Breast Feeding: Bonding With Your BABY
Breastfeeding is beneficial to both you and your baby. Your breasts will fill with milk (turning warmer and firmer) approximately two to five days after you give birth. At first, breastfeeding may be difficult or intimidating, but it is one of the best things you can do for your child.
Benefits For Your BABY:
- Increased protection against infections, asthma, allergies, and diabetes
- Easier digestion and decreased likeliness of stomach upset
- Enhanced brain development
- Lower chance of obesity later in life
- The sense of bonding, comfort, and security from mother
Benefits For You:
- Higher likelihood to return to your pre-pregnancy weight and reduced risk for long-term obesity
- Faster postpartum recovery and reduced risk of postpartum bleeding
- Increased closeness and bonding with baby
- Decreased chance of developing breast and ovarian cancers and osteoporosis
- More cost efficiency and convenience
We have certified lactation consultants and Breastfeeding Counsellors. Our trained and capable nursing staff is also on hand to provide you with lactation support at any time.
Mothers who wish to nurse their babies soon after birth can receive assistance from lactation consultants, who will review correct breastfeeding and pumping techniques with you and will be on hand to address any questions and concerns you may have, including proper nutrition while breastfeeding.
Breast Feeding Techniques
Exercise and maintaining a healthy weight are encouraged while you breastfeed. Because what you eat and drink can be passed down to your baby through breast milk, it is recommended that you do not drink alcohol while breastfeeding. You should limit your caffeine consumption while breastfeeding, or feed your child more than an hour after you have caffeine.
Cues That Your BABY is Ready To Feed:
- Thrusting his or her tongue against her bottom gum (rooting)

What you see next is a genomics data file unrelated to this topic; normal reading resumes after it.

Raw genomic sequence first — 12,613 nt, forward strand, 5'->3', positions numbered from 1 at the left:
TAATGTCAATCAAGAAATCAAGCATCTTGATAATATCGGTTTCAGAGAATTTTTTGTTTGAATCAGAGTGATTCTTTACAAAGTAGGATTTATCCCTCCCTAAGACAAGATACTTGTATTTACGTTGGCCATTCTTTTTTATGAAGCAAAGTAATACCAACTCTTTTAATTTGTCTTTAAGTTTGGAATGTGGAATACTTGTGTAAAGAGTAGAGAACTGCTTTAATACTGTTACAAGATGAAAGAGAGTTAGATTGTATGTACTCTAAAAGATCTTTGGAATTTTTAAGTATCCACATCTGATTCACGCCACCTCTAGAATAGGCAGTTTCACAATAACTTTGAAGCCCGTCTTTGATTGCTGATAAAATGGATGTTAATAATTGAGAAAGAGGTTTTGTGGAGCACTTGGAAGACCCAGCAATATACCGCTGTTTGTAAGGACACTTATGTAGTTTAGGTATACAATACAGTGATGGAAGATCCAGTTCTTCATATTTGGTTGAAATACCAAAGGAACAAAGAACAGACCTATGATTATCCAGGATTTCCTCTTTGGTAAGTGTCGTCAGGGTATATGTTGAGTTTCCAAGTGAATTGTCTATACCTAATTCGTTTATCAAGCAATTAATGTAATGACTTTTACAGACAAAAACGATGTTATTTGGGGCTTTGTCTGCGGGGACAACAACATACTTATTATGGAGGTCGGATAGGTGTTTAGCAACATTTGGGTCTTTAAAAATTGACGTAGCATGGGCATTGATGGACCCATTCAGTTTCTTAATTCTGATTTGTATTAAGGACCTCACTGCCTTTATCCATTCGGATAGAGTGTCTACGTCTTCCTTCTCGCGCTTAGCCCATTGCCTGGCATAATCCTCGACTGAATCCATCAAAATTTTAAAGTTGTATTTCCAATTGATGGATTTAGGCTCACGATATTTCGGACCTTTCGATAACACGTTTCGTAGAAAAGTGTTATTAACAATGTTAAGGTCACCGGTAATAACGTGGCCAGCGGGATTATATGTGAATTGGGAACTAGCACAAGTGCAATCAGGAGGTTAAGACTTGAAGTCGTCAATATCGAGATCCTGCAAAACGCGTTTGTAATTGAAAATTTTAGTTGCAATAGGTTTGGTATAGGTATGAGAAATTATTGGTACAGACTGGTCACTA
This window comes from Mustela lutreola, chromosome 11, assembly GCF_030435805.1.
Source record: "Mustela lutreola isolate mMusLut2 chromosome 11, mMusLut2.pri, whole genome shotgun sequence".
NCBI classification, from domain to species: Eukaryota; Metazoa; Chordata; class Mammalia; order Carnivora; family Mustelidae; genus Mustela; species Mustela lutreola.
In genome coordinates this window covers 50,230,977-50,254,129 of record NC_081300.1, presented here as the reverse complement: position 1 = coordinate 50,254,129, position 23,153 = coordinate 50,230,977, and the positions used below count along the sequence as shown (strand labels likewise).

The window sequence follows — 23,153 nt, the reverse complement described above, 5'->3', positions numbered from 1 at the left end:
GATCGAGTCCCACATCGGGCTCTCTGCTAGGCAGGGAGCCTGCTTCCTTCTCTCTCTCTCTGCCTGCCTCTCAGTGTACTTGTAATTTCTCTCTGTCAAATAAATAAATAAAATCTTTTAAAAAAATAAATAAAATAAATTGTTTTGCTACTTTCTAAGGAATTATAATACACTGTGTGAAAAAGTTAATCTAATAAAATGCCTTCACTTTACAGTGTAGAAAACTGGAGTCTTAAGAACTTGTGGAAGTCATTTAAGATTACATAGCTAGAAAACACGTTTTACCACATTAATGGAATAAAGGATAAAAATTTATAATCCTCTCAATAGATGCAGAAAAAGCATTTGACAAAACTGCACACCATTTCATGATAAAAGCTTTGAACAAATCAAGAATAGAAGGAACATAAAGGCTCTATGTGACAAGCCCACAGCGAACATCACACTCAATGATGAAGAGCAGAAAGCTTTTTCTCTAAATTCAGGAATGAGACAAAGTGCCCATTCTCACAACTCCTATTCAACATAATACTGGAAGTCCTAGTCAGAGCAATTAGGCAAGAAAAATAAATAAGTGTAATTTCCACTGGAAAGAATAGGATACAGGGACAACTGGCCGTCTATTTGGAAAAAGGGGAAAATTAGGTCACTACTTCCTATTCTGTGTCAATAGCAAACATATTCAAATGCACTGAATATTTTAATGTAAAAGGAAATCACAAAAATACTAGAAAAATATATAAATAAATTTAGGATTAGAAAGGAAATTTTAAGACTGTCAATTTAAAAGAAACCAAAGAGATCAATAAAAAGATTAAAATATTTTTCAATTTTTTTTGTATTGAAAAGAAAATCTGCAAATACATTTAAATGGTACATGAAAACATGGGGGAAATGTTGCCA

- Smacking his or her lips
- Lifting his or her hands toward the mouth
- Rapidly fluttering eyes while his or her eyes are shut
- Crying is a very late cue that your baby needs feeding, be sure to calm him or her before you attempt breastfeeding
Make sure both you and your baby are in a supportive, comfortable position for feeding with your baby’s head and body level with your breast and your arm under his or her back for support. Once your baby latches onto your whole nipple and areole you should not hear any clicking or smacking sounds during the feeding.
Complications To Watch Out For While Breast Feeding:
- If you develop blisters, bruises, or cracks on your nipples, your baby is not positioning or latching properly. Do not use lotion or soap and water; instead rubbing your nipples with the colostrums/breast milk that you excrete after feedings will condition your nipples and protect them from bacteria.
- If you develop breast engorgement (hard, painful, swollen breasts) establish early, frequent feedings 8 to 12 times in a 24 hour period and do not go three hours without breastfeeding or pumping.
Breast Pumping Techniques
At times (if your baby is premature or you are returning to work), you may need to use a device to electronically pump your breasts for milk. Do not get overly anxious if you do not produce much milk from your first attempts at pumping; stress and exhaustion can inhibit your “let down” reflex.